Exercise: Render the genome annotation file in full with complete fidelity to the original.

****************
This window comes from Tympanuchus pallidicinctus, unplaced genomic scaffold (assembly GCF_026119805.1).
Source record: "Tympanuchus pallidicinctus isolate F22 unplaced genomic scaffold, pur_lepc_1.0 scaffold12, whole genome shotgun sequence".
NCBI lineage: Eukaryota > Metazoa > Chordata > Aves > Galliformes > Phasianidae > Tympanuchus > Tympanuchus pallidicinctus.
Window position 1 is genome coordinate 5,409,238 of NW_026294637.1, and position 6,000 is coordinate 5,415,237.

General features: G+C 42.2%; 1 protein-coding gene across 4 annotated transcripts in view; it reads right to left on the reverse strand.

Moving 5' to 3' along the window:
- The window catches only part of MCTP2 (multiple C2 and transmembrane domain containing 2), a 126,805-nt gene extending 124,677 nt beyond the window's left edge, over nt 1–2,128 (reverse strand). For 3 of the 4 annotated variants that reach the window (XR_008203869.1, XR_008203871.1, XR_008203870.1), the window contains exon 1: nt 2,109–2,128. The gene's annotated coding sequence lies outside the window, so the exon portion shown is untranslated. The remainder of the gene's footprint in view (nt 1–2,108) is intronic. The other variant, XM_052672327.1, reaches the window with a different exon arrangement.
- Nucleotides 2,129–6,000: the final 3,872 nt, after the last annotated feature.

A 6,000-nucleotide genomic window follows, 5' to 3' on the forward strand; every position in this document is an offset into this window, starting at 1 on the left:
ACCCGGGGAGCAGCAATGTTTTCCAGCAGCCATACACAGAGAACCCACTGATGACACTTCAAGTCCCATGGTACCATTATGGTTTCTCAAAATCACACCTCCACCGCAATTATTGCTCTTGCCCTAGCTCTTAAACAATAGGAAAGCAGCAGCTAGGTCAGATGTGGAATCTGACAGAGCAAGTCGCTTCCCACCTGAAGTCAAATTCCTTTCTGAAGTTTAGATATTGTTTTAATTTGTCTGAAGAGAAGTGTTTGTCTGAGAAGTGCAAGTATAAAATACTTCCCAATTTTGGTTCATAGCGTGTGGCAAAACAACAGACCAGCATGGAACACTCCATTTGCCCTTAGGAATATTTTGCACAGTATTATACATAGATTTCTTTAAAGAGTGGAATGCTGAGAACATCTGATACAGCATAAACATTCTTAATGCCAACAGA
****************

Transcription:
This window comes from Tympanuchus pallidicinctus, unplaced genomic scaffold (assembly GCF_026119805.1).
Source record: "Tympanuchus pallidicinctus isolate F22 unplaced genomic scaffold, pur_lepc_1.0 scaffold12, whole genome shotgun sequence".
NCBI lineage: Eukaryota > Metazoa > Chordata > Aves > Galliformes > Phasianidae > Tympanuchus > Tympanuchus pallidicinctus.
Window position 1 is genome coordinate 5,409,238 of NW_026294637.1, and position 6,000 is coordinate 5,415,237.

General features: G+C 42.2%; 1 protein-coding gene across 4 annotated transcripts in view; it reads right to left on the reverse strand.

Moving 5' to 3' along the window:
- The window catches only part of MCTP2 (multiple C2 and transmembrane domain containing 2), a 126,805-nt gene extending 124,677 nt beyond the window's left edge, over nt 1–2,128 (reverse strand). For 3 of the 4 annotated variants that reach the window (XR_008203869.1, XR_008203871.1, XR_008203870.1), the window contains exon 1: nt 2,109–2,128. The gene's annotated coding sequence lies outside the window, so the exon portion shown is untranslated. The remainder of the gene's footprint in view (nt 1–2,108) is intronic. The other variant, XM_052672327.1, reaches the window with a different exon arrangement.
- Nucleotides 2,129–6,000: the final 3,872 nt, after the last annotated feature.

A 6,000-nucleotide genomic window follows, 5' to 3' on the forward strand; every position in this document is an offset into this window, starting at 1 on the left:
ACCCGGGGAGCAGCAATGTTTTCCAGCAGCCATACACAGAGAACCCACTGATGACACTTCAAGTCCCATGGTACCATTATGGTTTCTCAAAATCACACCTCCACCGCAATTATTGCTCTTGCCCTAGCTCTTAAACAATAGGAAAGCAGCAGCTAGGTCAGATGTGGAATCTGACAGAGCAAGTCGCTTCCCACCTGAAGTCAAATTCCTTTCTGAAGTTTAGATATTGTTTTAATTTGTCTGAAGAGAAGTGTTTGTCTGAGAAGTGCAAGTATAAAATACTTCCCAATTTTGGTTCATAGCGTGTGGCAAAACAACAGACCAGCATGGAACACTCCATTTGCCCTTAGGAATATTTTGCACAGTATTATACATAGATTTCTTTAAAGAGTGGAATGCTGAGAACATCTGATACAGCATAAACATTCTTAATGCCAACAGA